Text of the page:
This being one of the offerings on the Amazon Prime streaming, I really wasn’t expecting much. I had my expectations lowered. And, it seemed like one of those movies I could throw on, and not pay too close attention to while I transcribed stuff on my laptop and still could follow along with the plot.

I mean, the plot itself is a tried and true one: dark and stormy night, car wreck, nearby abandoned building to take shelter in…this is the standard beat of every “true ghost story” legend in my personal library. Only, instead of ghosts, this hotel is haunted by cannibals. Also, instead of your typical group of annoying young adults being the ones finding themselves stranded and spending the night there, the movie does get a bit creative with that trope.

A recently released ex-con is hoping to make things right with his estranged daughter. Things get to a bit of a rocky start when he learns that she has run off with her junkie boyfriend. So the ex-con and his pal track them down to bring the daughter home, with her boyfriend in the trunk of the car. On the way, they manage to crash the car and left stranded, so they take up refuge in a nearby abandoned hotel until morning. Things go well enough as to be expected, until they happen to run into a family of cannibals living in the hotel as well. From then on, it’s a game of avoid being captured and eaten and try to escape, with varying results.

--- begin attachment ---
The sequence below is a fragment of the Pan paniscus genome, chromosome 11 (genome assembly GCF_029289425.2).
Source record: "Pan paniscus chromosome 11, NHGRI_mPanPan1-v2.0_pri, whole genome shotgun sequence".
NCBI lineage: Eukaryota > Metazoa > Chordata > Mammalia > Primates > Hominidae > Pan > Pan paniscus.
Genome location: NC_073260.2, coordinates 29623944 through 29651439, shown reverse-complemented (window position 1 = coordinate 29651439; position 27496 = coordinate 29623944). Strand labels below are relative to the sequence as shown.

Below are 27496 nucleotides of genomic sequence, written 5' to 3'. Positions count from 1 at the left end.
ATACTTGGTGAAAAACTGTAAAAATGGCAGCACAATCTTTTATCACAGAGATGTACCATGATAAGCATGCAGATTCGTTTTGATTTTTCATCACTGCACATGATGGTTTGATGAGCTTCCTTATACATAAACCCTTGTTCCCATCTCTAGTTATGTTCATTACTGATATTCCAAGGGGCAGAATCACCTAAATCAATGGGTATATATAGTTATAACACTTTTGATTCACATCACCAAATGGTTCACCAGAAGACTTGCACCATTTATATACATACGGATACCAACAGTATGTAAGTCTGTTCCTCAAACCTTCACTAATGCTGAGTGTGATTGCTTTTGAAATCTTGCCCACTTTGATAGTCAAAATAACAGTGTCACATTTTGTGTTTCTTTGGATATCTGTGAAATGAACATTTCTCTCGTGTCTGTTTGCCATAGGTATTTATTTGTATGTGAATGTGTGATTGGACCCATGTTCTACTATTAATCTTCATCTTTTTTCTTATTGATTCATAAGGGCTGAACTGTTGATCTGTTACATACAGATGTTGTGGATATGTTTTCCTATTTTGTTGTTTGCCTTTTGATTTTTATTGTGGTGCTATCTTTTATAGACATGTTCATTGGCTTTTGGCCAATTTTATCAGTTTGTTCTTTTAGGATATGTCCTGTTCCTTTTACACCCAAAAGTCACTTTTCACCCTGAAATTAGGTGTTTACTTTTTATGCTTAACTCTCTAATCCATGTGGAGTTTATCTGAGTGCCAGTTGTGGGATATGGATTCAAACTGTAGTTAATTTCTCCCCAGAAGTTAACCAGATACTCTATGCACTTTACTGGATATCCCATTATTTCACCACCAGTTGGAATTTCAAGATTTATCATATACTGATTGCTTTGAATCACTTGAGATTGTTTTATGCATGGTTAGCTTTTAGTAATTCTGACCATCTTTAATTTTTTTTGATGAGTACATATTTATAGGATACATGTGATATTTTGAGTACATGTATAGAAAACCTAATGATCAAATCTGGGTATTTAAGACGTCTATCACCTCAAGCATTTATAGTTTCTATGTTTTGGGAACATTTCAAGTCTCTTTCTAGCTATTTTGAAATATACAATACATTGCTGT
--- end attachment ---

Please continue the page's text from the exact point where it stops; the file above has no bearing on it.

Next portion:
Overall, Hotel Of The Damned was the kind of horror survival movie that gains some points with making the cast not a bunch of annoying teenager stereotypes, and going with a more nuanced gangster father/daughter/junkie boyfriend setup (with the friend of the gangster father for that extra zip and zing). However, by the time they get in the accident and hole up in the abandoned hotel and encounter the cannibals, things settle into the standard cat-and-mouse game you would expect.